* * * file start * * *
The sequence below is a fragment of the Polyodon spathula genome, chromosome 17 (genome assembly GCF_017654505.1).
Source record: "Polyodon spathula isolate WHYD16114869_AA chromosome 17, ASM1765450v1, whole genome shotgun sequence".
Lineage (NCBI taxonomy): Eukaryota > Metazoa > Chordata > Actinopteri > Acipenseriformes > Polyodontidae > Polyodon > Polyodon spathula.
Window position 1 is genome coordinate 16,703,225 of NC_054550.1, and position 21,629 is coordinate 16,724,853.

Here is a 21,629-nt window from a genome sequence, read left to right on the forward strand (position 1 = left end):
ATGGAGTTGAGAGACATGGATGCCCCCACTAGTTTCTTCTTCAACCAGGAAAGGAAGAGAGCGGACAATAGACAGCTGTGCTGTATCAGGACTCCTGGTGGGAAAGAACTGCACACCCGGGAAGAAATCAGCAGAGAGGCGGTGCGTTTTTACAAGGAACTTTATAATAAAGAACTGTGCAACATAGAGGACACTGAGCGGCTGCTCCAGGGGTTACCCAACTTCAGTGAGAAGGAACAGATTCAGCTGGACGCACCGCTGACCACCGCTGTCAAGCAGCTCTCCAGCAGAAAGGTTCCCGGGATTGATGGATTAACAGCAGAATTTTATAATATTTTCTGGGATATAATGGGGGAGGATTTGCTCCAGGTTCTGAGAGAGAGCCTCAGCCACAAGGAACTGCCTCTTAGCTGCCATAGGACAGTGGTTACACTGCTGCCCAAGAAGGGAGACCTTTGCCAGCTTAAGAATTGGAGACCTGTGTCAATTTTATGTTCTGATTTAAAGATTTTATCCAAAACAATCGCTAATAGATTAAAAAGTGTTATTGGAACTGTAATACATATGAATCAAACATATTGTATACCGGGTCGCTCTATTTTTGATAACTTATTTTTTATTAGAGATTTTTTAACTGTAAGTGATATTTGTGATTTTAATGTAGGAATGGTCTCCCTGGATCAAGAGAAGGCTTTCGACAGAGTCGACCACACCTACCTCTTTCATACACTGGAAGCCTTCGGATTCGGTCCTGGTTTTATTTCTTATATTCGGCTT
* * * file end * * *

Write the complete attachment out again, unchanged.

The sequence below is a fragment of the Polyodon spathula genome, chromosome 17 (genome assembly GCF_017654505.1).
Source record: "Polyodon spathula isolate WHYD16114869_AA chromosome 17, ASM1765450v1, whole genome shotgun sequence".
Lineage (NCBI taxonomy): Eukaryota > Metazoa > Chordata > Actinopteri > Acipenseriformes > Polyodontidae > Polyodon > Polyodon spathula.
Window position 1 is genome coordinate 16,703,225 of NC_054550.1, and position 21,629 is coordinate 16,724,853.

Here is a 21,629-nt window from a genome sequence, read left to right on the forward strand (position 1 = left end):
ATGGAGTTGAGAGACATGGATGCCCCCACTAGTTTCTTCTTCAACCAGGAAAGGAAGAGAGCGGACAATAGACAGCTGTGCTGTATCAGGACTCCTGGTGGGAAAGAACTGCACACCCGGGAAGAAATCAGCAGAGAGGCGGTGCGTTTTTACAAGGAACTTTATAATAAAGAACTGTGCAACATAGAGGACACTGAGCGGCTGCTCCAGGGGTTACCCAACTTCAGTGAGAAGGAACAGATTCAGCTGGACGCACCGCTGACCACCGCTGTCAAGCAGCTCTCCAGCAGAAAGGTTCCCGGGATTGATGGATTAACAGCAGAATTTTATAATATTTTCTGGGATATAATGGGGGAGGATTTGCTCCAGGTTCTGAGAGAGAGCCTCAGCCACAAGGAACTGCCTCTTAGCTGCCATAGGACAGTGGTTACACTGCTGCCCAAGAAGGGAGACCTTTGCCAGCTTAAGAATTGGAGACCTGTGTCAATTTTATGTTCTGATTTAAAGATTTTATCCAAAACAATCGCTAATAGATTAAAAAGTGTTATTGGAACTGTAATACATATGAATCAAACATATTGTATACCGGGTCGCTCTATTTTTGATAACTTATTTTTTATTAGAGATTTTTTAACTGTAAGTGATATTTGTGATTTTAATGTAGGAATGGTCTCCCTGGATCAAGAGAAGGCTTTCGACAGAGTCGACCACACCTACCTCTTTCATACACTGGAAGCCTTCGGATTCGGTCCTGGTTTTATTTCTTATATTCGGCTT